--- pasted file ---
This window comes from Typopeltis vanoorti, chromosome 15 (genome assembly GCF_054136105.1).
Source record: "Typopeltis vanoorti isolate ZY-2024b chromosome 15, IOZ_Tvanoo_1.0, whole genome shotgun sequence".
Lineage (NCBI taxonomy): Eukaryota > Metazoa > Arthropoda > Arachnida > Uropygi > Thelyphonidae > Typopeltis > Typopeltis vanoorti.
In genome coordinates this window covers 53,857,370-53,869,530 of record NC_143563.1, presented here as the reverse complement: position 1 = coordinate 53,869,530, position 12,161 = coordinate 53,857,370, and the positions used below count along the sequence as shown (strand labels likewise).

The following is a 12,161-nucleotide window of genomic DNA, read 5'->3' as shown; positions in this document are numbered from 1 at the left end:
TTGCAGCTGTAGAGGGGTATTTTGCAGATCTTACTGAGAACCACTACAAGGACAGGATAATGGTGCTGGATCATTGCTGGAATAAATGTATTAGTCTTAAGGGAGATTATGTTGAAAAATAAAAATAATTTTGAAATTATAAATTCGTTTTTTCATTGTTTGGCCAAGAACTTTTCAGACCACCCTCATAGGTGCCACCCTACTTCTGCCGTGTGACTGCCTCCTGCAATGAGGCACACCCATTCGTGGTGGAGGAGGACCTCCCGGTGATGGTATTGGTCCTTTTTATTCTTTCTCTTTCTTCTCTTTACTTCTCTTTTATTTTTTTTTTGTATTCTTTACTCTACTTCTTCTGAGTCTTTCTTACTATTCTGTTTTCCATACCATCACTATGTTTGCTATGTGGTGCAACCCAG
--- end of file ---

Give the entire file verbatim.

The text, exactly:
This window comes from Typopeltis vanoorti, chromosome 15 (genome assembly GCF_054136105.1).
Source record: "Typopeltis vanoorti isolate ZY-2024b chromosome 15, IOZ_Tvanoo_1.0, whole genome shotgun sequence".
Lineage (NCBI taxonomy): Eukaryota > Metazoa > Arthropoda > Arachnida > Uropygi > Thelyphonidae > Typopeltis > Typopeltis vanoorti.
In genome coordinates this window covers 53,857,370-53,869,530 of record NC_143563.1, presented here as the reverse complement: position 1 = coordinate 53,869,530, position 12,161 = coordinate 53,857,370, and the positions used below count along the sequence as shown (strand labels likewise).

The following is a 12,161-nucleotide window of genomic DNA, read 5'->3' as shown; positions in this document are numbered from 1 at the left end:
TTGCAGCTGTAGAGGGGTATTTTGCAGATCTTACTGAGAACCACTACAAGGACAGGATAATGGTGCTGGATCATTGCTGGAATAAATGTATTAGTCTTAAGGGAGATTATGTTGAAAAATAAAAATAATTTTGAAATTATAAATTCGTTTTTTCATTGTTTGGCCAAGAACTTTTCAGACCACCCTCATAGGTGCCACCCTACTTCTGCCGTGTGACTGCCTCCTGCAATGAGGCACACCCATTCGTGGTGGAGGAGGACCTCCCGGTGATGGTATTGGTCCTTTTTATTCTTTCTCTTTCTTCTCTTTACTTCTCTTTTATTTTTTTTTTGTATTCTTTACTCTACTTCTTCTGAGTCTTTCTTACTATTCTGTTTTCCATACCATCACTATGTTTGCTATGTGGTGCAACCCAG